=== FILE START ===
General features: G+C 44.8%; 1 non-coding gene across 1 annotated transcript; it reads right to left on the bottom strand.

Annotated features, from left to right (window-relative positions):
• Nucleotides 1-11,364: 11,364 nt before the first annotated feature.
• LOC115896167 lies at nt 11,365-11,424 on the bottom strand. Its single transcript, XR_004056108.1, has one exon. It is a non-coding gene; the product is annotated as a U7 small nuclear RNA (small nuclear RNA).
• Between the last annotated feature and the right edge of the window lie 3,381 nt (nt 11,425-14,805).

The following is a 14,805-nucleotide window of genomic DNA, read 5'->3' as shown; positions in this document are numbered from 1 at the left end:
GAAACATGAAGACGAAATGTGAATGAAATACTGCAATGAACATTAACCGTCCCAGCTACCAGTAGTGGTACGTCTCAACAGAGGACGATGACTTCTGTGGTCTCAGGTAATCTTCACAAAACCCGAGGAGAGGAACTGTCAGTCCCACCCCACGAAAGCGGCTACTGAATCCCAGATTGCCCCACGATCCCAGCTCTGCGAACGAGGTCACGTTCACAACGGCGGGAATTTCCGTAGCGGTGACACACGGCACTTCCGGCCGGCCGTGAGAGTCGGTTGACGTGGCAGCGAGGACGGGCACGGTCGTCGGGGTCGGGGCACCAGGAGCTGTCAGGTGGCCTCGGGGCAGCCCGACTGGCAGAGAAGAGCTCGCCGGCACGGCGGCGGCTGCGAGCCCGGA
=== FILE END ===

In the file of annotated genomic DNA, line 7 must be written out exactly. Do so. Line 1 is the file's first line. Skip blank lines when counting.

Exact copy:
GAAACATGAAGACGAAATGTGAATGAAATACTGCAATGAACATTAACCGTCCCAGCTACCAGTAGTGGTACGTCTCAACAGAGGACGATGACTTCTGTGGTCTCAGGTAATCTTCACAAAACCCGAGGAGAGGAACTGTCAGTCCCACCCCACGAAAGCGGCTACTGAATCCCAGATTGCCCCACGATCCCAGCTCTGCGAACGAGGTCACGTTCACAACGGCGGGAATTTCCGTAGCGGTGACACACGGCACTTCCGGCCGGCCGTGAGAGTCGGTTGACGTGGCAGCGAGGACGGGCACGGTCGTCGGGGTCGGGGCACCAGGAGCTGTCAGGTGGCCTCGGGGCAGCCCGACTGGCAGAGAAGAGCTCGCCGGCACGGCGGCGGCTGCGAGCCCGGA